A Brief Review of
Sabbath (Ancient Practices Series)
by Dan Allender
Review by Kevin Book-Satterlee
In his book, Sabbath, Dan Allender speaks to two camps: “Camp I Don’t Have Time to Sabbath” and “Camp Sabbath Rigidity.” Though neither camp is coined specifically in this volume, for those that tent in either one, Allender’s liberating message of delightful Sabbath is a must read.
One of the newest books in Thomas Nelson’s Ancient Practices series, Allender’s work focuses on the practice of delighting in the period of Sabbath. It is the one period in which the pilgrim truly lives the Kingdom of God – a day of delight and joy, a period of reflecting on the eschatological life.
In his introduction Allender writes, “Sabbath is not about time off or a break in routine. It is not a mini vacation to give us a respite so we are better prepared to go back to work. The Sabbath is far more than a diversion; it is meant to be an encounter with God’s delight,” (xix). Despite being applied for the very modern lifestyle (fly-fishing, listening to jazz, smoking pipes and drinking good wine are some personal practices he mentions), Allender does ground his definition of Sabbath in the ancient Hebrew word menuha, best translated as joyous repose, tranquility or delight (11).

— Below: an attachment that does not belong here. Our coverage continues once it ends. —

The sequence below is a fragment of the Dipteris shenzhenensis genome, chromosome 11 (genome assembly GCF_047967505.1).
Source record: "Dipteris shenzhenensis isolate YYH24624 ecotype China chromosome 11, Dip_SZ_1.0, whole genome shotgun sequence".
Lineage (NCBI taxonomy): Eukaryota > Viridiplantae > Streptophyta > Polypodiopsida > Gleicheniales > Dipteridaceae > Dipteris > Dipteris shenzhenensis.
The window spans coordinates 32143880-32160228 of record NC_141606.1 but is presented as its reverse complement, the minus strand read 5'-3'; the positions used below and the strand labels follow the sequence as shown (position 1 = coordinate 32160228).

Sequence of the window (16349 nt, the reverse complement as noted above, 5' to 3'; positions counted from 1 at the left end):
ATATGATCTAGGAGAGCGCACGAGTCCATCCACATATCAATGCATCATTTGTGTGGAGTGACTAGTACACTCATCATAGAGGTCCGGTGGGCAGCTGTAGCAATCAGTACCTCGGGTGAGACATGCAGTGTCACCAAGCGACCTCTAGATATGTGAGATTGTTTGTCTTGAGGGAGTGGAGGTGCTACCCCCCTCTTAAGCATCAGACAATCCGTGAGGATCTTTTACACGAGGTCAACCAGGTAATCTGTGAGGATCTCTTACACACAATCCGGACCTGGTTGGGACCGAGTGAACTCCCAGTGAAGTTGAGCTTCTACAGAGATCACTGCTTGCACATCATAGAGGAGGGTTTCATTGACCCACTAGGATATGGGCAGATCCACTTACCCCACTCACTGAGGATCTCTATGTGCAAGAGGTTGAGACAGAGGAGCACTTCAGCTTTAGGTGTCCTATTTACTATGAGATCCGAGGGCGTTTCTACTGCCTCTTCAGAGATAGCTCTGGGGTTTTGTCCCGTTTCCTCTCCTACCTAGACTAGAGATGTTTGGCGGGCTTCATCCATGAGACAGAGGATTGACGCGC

This small volume is a breeze to read, and while the work can be read in a day, it is far from trivial. The repetition of the delight theme – found through play, peace, communion and justice – acts as a meditation device. The book, peppered with stories of Allender’s cultured life and experience of the Sabbath, is a quick read that redefines the nature of Sabbath living. After reading this book, dwellers of either camp mentioned above will pull stake and replant in Allender’s new camp, “Camp Sabbath Delight.”